Data validation refers to the process of ensuring the accuracy and quality of data. It is implemented by building several checks into a system or report to ensure the logical consistency of input and stored data.
In automated systems, data is entered with minimal or no human supervision. Therefore, it is necessary to ensure that the data that enters the system is correct and meets the desired quality standards. The data will be of little use if it is not entered properly and can create bigger downstream reporting issues. Unstructured data, even if entered correctly, will incur related costs for cleaning, transforming, and storage.
Types of Data Validation
There are many types of data validation. Most data validation procedures will perform one or more of these checks to ensure that the data is correct before storing it in the database. Common types of data validation checks include:
1. Data Type Check
A data type check confirms that the data entered has the correct data type. For example, a field might only accept numeric data. If this is the case, then any data containing other characters such as letters or special symbols should be rejected by the system.
2. Code Check
A code check ensures that a field is selected from a valid list of values or follows certain formatting rules. For example, it is easier to verify that a postal code is valid by checking it against a list of valid codes. The same concept can be applied to other items such as country codes and NAICS industry codes.
3. Range Check
A range check will verify whether input data falls within a predefined range. For example, latitude and longitude are commonly used in geographic data. A latitude value should be between -90 and 90, while a longitude value must be between -180 and 180. Any values out of this range are invalid.
4. Format Check
Many data types follow a certain predefined format. A common use case is date columns that are stored in a fixed format like “YYYY-MM-DD” or “DD-MM-YYYY.” A data validation procedure that ensures dates are in the proper format helps maintain consistency across data and through time.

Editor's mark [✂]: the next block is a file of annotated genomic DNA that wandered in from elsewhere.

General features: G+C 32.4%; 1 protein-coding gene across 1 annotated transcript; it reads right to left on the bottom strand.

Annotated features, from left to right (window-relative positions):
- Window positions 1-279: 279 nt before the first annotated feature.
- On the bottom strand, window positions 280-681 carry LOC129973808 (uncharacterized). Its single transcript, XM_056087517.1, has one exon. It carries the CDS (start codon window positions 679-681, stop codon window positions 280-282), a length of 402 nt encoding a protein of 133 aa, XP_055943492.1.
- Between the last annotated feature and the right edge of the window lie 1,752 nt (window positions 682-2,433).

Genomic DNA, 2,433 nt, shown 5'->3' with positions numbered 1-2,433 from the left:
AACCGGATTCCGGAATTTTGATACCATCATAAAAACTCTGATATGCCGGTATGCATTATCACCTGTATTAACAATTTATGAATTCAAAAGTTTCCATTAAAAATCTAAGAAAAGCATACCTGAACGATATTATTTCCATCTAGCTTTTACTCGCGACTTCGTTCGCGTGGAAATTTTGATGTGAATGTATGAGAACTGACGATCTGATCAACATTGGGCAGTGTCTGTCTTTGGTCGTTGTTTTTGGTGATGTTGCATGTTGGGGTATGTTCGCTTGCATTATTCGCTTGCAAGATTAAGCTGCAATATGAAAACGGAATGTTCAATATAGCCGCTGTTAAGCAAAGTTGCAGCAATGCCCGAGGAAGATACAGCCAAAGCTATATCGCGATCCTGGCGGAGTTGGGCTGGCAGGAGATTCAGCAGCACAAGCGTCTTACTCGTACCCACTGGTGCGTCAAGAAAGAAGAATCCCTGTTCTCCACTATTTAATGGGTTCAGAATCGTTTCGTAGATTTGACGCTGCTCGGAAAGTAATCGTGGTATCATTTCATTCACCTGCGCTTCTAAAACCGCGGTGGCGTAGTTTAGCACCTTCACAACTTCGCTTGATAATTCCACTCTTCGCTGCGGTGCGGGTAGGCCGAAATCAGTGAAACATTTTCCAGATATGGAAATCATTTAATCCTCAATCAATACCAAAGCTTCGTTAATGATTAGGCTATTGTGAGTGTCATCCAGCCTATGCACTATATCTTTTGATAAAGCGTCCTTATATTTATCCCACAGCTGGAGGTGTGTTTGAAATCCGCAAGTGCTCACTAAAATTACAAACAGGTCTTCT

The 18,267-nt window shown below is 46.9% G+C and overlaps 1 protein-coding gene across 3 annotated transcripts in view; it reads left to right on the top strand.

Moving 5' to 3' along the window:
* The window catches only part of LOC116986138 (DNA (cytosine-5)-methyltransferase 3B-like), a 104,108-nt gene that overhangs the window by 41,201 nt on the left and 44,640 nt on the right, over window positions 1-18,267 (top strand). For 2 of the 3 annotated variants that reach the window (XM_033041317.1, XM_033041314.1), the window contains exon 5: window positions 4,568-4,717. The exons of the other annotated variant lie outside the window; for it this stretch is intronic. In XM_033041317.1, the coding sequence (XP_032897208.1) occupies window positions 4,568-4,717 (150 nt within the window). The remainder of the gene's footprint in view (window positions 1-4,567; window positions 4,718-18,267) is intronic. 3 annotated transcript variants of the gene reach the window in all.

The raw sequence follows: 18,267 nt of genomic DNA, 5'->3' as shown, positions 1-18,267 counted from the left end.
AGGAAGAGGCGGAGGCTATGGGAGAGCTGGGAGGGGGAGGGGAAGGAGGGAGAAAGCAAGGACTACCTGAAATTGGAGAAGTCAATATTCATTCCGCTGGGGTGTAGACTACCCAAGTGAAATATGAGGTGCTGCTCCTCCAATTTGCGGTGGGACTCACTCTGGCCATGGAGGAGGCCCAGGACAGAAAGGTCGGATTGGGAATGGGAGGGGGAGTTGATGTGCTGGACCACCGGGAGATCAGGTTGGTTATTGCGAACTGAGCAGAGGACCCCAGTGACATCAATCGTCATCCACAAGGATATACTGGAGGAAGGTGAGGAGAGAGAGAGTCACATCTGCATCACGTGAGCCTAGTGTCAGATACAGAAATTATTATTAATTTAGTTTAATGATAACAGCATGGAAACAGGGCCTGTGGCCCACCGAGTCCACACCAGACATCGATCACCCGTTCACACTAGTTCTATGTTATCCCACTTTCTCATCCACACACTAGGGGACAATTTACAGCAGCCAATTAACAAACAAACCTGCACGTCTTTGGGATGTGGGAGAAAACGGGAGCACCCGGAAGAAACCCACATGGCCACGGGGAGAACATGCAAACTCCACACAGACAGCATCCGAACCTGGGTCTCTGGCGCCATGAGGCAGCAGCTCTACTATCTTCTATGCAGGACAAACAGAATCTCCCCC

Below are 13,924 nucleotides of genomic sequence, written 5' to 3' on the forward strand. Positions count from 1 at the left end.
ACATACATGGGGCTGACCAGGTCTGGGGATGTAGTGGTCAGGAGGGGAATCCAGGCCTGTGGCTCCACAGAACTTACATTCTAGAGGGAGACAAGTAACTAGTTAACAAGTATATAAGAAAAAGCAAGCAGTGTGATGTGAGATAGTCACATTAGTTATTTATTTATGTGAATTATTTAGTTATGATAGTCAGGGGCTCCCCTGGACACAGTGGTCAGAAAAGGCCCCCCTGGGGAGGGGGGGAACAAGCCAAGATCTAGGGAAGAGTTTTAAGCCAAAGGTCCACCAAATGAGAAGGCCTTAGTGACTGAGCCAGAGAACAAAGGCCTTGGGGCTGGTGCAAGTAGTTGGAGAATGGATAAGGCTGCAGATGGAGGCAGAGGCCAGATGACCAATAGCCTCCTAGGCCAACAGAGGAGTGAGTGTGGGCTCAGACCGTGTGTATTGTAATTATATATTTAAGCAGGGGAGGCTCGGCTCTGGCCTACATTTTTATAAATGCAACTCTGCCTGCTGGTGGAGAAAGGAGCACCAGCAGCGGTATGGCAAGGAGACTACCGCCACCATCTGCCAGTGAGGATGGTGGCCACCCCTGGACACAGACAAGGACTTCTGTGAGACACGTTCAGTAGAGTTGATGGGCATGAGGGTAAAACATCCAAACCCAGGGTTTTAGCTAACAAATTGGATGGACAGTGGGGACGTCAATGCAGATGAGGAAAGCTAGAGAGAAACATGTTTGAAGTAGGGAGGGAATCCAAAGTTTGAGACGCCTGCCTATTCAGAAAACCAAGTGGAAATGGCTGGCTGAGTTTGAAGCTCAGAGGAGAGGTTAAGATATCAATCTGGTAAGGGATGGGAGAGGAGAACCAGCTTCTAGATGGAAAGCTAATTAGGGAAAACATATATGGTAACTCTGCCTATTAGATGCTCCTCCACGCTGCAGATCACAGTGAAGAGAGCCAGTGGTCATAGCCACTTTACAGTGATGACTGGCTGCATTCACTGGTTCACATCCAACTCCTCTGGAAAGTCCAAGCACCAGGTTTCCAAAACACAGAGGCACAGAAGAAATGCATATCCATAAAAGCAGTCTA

5. Consistency Check
A consistency check is a type of logical check that confirms the data’s been entered in a logically consistent way. An example is checking if the delivery date is after the shipping date for a parcel.
6. Uniqueness Check
Some data like IDs or e-mail addresses are unique by nature. A database should likely have unique entries on these fields. A uniqueness check ensures that an item is not entered multiple times into a database.
Consider the example of a retailer that collects data on its stores but fails to create a proper check on the postal code. The oversight could make it difficult to leverage the data for information and business intelligence. Several problems can occur if the postal code is not entered or entered improperly.
It can be difficult to define the location of the store in some mapping software. A store postal code will also help generate insights about the neighborhood where the store is located. Without a data check on the postal code, it is more likely to lose the value of data. It will result in further costs if the data needs to be recollected or the postal code needs to be manually entered.
A simple solution to the problem would be to put a check in place that ensures a valid postal code is entered. The solution could be a dropdown menu or an auto-complete form that allows the user to choose the postal code from a list of valid codes. Such a type of data validation is called a code validation or code check.
Data Validation in Excel
The following example is an introduction to data validation in Excel. The data validation button under the data tab provides the user with different types of data validation checks based on the data type in the cell. It also allows the user to define custom validation checks using Excel formulas. The data validation can be found in the Data Tools section of the Data tab in the ribbon of Excel:
Data Entry Task
The example below illustrates a case of data entry, where the province must be entered for every store location. Since stores are only located in certain provinces, any incorrect entry should be caught.
It is accomplished in Excel using a two-fold data validation. First, the relevant provinces are incorporated into a drop-down menu that allows the user to select from a list of valid provinces.
Second, if the user inputs a wrong province by mistake, such as “NY” instead of “NS,” the system warns the user of the incorrect input.
Further, if the user ignores the warning, an analysis can be conducted using the data validation feature in Excel that identifies incorrect inputs.
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